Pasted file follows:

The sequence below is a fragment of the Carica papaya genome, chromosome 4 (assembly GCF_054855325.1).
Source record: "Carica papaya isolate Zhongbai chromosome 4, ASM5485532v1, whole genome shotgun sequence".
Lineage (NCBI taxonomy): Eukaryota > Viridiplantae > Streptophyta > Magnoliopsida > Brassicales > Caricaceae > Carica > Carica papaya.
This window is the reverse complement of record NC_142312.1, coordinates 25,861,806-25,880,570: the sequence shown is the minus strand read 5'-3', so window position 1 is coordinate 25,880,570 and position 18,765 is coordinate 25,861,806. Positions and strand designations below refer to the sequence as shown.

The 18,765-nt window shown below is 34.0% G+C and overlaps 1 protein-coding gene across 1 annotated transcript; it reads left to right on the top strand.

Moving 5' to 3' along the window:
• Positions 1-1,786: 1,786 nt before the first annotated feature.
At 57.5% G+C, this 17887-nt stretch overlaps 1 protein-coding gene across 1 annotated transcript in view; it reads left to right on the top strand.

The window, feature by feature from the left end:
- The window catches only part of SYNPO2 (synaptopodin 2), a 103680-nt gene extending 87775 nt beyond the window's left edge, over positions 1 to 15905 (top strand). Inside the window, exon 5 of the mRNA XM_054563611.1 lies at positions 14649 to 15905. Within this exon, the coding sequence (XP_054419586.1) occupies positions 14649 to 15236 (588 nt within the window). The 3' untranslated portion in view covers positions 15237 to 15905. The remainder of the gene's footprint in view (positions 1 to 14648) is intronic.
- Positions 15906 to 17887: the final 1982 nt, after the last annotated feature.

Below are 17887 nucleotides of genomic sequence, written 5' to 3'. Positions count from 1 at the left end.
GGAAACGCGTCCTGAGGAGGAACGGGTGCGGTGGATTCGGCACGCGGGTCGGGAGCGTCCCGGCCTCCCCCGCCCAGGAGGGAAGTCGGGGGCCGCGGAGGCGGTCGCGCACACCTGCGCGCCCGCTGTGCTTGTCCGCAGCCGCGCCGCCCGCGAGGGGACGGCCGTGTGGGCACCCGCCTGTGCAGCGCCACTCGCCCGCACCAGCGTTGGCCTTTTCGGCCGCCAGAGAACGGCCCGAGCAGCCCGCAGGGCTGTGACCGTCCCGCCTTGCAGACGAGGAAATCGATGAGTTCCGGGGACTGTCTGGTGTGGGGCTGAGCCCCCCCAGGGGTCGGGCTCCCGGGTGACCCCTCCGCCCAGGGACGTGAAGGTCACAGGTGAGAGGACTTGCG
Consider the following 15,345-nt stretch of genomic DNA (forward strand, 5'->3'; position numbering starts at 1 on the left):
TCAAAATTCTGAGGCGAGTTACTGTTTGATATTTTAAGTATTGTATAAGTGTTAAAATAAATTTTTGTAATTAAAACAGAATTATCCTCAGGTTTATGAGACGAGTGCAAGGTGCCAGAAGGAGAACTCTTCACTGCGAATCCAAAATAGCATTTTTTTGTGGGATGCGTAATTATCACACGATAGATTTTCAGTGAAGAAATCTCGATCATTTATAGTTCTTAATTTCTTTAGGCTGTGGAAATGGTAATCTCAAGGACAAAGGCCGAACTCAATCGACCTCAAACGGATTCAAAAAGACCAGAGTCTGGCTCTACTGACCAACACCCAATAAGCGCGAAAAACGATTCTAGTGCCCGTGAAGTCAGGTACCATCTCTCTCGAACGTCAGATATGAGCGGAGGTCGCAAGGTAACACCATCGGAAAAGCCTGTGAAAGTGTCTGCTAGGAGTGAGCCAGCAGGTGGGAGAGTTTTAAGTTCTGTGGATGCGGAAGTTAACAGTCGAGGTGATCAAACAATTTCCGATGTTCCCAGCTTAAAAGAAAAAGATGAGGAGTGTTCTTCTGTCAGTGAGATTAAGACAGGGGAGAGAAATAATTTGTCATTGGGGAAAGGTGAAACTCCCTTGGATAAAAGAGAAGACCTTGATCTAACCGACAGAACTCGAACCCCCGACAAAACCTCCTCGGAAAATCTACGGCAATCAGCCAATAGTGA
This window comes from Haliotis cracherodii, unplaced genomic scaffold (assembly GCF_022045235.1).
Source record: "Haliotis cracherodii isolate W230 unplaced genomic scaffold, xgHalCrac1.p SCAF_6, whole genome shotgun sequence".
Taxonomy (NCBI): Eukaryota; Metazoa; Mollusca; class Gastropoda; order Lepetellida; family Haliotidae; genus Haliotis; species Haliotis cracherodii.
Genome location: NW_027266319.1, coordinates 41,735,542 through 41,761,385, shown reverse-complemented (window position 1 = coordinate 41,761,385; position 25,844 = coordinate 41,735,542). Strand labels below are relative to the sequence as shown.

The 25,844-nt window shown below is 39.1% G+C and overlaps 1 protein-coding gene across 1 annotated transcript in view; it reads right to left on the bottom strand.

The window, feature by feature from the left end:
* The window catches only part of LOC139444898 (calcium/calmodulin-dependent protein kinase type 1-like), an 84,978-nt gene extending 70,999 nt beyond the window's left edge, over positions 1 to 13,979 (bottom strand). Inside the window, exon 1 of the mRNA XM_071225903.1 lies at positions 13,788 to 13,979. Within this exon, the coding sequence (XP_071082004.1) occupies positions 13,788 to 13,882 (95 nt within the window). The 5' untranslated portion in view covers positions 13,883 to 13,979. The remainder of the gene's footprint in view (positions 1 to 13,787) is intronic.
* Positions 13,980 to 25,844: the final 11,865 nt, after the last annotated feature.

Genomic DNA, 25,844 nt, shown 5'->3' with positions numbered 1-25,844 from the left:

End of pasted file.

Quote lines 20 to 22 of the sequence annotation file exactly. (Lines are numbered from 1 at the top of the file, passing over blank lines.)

The 25,844-nt window shown below is 39.1% G+C and overlaps 1 protein-coding gene across 1 annotated transcript in view; it reads right to left on the bottom strand.

The window, feature by feature from the left end:
* The window catches only part of LOC139444898 (calcium/calmodulin-dependent protein kinase type 1-like), an 84,978-nt gene extending 70,999 nt beyond the window's left edge, over positions 1 to 13,979 (bottom strand). Inside the window, exon 1 of the mRNA XM_071225903.1 lies at positions 13,788 to 13,979. Within this exon, the coding sequence (XP_071082004.1) occupies positions 13,788 to 13,882 (95 nt within the window). The 5' untranslated portion in view covers positions 13,883 to 13,979. The remainder of the gene's footprint in view (positions 1 to 13,787) is intronic.